ArtsAutosBooksBusinessEducationEntertainmentFamilyFashionFoodGamesGenderHealthHolidaysHomeHubPagesPersonal FinancePetsPoliticsReligionSportsTechnologyTravel
  • »
  • Books, Literature, and Writing

My Thoughts About the Classic Story "The Thousand and One Nights" Part 2

Updated on November 6, 2013
Source

Shahrazad is a one of the few women in the stories who did not demonstrate these behaviors. She was not cunning or unfaithful and her only deceit was the plan to save the lives of the young women in the kingdom, which can hardly be held against her. After all, most people would do whatever they could in order to prevent their own death or the innocent death of others. There was a pattern to the stories that she told to Shahrayar. Within several of the stories where a woman (or in a few cases a man) had been deceitful, cunning, or unfaithful there was also a “good” woman that wasn’t any of these things. For example, in The First Old Man’s Tal e, after the jealous wife turned his son into a bull his shepherd ’s daughter was able to change the son back, as well as turn the evil wife into a deer. We see this again in The Second Old Man’s Tale where it was his two brothers that were jealous and tried to kill him. It was his wife (who was a she-demon in disguise) that saved him and then punished his brothers by having them turned into dogs. Shahrazad did this in order to teach Shahrayar that not all women are bad.


Source

Finally, through the stories we can observe the interaction between the two sexes and the punishments for those who violate social boundaries. The early Arabian culture was extremely patriarchal, almost to the point of being misogynistic. There were often double standards for the men and women. For example, Shahrayar blamed his wife and her maids for their infidelity and punished them with death, but there was no mention of punishment for the male slaves that they were unfaithful with. Another example of the double standards was in The First Old Man’s Tale . It was acceptable for the husband to be unfaithful with his mistress, and if that weren’t enough, his wife was expected to take care of the mistress and her son while he was away on business for an entire year. We can also observe that although many of the women in the stories chose to violate social boundaries they were rarely openly defiant. Even in The Tale of the Enchanted King the evil queen at first attempted to hide her infidelity by giving her husband a sleeping potion before she went to visit her lover. It was only after her husband learned of her deception and attempted to kill her lover that she became openly defiant. The interaction between the men and women throughout the stories seems strained. Love was rarely if ever mentioned. The women demonstrated their gender roles mainly to avoid punishment, which when administered was usually in the form of beating or death. The best demonstration of this was in the story of Shahrayar and his unfaithful wife.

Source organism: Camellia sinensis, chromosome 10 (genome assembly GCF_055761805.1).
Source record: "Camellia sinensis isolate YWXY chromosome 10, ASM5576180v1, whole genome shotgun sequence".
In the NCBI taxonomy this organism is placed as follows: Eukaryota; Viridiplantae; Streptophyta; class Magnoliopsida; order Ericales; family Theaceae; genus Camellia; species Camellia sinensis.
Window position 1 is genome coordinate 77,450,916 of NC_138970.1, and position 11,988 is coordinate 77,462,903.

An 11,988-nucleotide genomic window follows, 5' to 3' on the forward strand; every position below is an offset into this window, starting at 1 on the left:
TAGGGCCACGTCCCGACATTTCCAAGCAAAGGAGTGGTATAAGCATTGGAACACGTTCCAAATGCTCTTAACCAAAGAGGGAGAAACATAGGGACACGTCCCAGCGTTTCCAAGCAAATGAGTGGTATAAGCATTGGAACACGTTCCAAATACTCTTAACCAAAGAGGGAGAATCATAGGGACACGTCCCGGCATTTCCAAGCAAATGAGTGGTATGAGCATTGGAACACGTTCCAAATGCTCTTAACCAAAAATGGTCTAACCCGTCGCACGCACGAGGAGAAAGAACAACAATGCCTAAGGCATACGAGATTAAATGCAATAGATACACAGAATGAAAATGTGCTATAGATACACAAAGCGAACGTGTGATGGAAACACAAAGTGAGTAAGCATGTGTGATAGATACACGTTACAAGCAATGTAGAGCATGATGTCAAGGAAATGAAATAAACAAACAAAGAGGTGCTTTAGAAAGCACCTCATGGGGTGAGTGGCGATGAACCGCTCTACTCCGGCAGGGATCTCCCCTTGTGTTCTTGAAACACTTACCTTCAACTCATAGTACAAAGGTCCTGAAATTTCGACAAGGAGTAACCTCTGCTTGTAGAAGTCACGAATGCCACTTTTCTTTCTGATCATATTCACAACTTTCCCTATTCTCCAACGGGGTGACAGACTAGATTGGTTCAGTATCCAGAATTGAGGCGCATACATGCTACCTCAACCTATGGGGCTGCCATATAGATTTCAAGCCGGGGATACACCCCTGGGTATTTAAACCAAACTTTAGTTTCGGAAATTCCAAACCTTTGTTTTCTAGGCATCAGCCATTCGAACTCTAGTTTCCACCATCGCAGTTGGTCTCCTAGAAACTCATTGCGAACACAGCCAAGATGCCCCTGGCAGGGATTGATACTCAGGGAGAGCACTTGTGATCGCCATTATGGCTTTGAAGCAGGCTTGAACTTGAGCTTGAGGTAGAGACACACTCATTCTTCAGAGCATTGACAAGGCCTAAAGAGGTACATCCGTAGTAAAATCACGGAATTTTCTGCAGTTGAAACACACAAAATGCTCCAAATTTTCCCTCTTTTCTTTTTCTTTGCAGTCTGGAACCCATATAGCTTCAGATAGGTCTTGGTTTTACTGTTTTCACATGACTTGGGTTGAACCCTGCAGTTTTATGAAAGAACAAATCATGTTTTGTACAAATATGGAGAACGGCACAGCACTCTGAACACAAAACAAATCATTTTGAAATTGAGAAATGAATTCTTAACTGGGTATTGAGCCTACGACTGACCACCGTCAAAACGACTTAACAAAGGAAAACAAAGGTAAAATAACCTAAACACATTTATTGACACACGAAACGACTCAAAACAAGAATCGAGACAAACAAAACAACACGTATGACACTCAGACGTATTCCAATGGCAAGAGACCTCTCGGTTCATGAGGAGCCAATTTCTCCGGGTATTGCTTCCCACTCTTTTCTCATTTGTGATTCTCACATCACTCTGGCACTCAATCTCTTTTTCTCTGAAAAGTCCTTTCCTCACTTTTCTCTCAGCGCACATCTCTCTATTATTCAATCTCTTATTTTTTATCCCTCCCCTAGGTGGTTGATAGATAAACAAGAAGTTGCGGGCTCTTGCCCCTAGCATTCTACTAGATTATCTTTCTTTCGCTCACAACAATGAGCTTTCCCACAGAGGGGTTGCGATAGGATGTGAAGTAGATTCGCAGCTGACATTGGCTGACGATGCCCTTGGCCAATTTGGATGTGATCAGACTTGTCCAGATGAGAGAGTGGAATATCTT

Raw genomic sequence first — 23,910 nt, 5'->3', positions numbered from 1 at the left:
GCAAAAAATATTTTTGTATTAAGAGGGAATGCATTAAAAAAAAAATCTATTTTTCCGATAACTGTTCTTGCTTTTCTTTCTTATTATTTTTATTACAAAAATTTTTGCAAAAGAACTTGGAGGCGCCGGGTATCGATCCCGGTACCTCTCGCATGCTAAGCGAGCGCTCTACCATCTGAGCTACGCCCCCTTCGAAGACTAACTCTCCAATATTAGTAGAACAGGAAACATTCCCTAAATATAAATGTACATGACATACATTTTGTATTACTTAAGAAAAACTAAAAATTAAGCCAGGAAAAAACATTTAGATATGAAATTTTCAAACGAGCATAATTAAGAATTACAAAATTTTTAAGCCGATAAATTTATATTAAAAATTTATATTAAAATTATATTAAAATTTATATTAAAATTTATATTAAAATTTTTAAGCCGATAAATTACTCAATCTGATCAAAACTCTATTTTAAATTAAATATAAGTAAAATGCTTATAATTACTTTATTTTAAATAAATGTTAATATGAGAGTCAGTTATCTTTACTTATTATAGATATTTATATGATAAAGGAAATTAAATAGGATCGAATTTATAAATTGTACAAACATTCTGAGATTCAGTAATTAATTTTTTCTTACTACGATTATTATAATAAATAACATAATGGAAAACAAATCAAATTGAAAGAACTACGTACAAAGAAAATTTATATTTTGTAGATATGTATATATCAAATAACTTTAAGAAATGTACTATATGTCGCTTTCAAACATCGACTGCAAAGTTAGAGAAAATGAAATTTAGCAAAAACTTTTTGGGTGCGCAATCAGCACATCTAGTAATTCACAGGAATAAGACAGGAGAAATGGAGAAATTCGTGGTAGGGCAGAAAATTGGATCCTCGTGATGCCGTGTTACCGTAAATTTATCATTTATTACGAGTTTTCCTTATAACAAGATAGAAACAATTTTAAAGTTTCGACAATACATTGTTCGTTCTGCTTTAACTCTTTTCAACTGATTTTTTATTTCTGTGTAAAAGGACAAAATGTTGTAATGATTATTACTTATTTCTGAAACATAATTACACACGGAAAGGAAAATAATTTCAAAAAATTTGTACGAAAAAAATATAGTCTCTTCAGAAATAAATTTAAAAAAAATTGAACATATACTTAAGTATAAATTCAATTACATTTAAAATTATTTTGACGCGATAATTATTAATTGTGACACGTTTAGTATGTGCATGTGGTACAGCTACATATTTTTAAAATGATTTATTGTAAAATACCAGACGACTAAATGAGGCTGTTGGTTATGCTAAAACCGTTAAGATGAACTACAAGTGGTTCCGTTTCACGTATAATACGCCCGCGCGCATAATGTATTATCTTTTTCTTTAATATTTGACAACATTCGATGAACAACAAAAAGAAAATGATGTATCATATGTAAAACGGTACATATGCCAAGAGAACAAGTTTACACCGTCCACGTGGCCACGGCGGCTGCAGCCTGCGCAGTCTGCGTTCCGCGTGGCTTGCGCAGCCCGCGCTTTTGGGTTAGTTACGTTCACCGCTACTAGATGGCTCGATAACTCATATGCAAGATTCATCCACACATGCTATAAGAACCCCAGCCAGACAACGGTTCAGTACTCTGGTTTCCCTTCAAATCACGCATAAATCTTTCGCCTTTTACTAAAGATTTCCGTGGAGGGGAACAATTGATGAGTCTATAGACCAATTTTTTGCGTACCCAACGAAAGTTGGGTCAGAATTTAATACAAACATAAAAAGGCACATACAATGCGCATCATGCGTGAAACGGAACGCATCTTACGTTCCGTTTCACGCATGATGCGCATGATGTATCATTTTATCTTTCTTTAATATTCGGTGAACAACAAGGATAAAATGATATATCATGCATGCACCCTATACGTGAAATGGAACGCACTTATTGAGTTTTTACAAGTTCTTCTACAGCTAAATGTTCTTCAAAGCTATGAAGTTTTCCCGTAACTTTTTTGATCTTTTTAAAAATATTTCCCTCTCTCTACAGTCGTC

In conclusion, through the complex tales that comprise The Thousand and One Nights, we can observe a great deal about the early Arabian culture. We can see that it was a patriarchal society with specific gender roles. The men were expected to be the breadwinners, to demonstrate their male authority, and to enforce it with good management. The women were expected to stay home and keep house, and to be faithful, submissive and obedient. Throughout the stories we can see several patterns of behavior for both the men and women. The men tended to be violent, paranoid, jealous and quick to judge. The women tended to be deceitful, cunning, and unfaithful to their husbands. Shahrazad was one of the few women who did not demonstrate these behaviors. Finally, we can observe that the interaction between the two sexes was usually strained, that love was rarely if ever mentioned, and that there were double standards for men and women. The punishment for violating social boundaries was beating and/or death. It is amazing how much we can learn from past cultures through the literature they leave behind.

Have you read "The Thousand and One Nights"?

See results

Comments

    0 of 8192 characters used
    Post Comment

    • Suzie ONeill profile image
      Author

      Suzie ONeill 5 years ago from Lost in La La Land

      It's been a few years, so the details are fuzzy but I did read The Decameron a while back. Maybe I should re-read it and write a hub about it... ;)

    • B. Leekley profile image

      Brian Leekley 5 years ago from Kalamazoo, Michigan, USA

      You might also like THE DECAMERON by Boccaccio.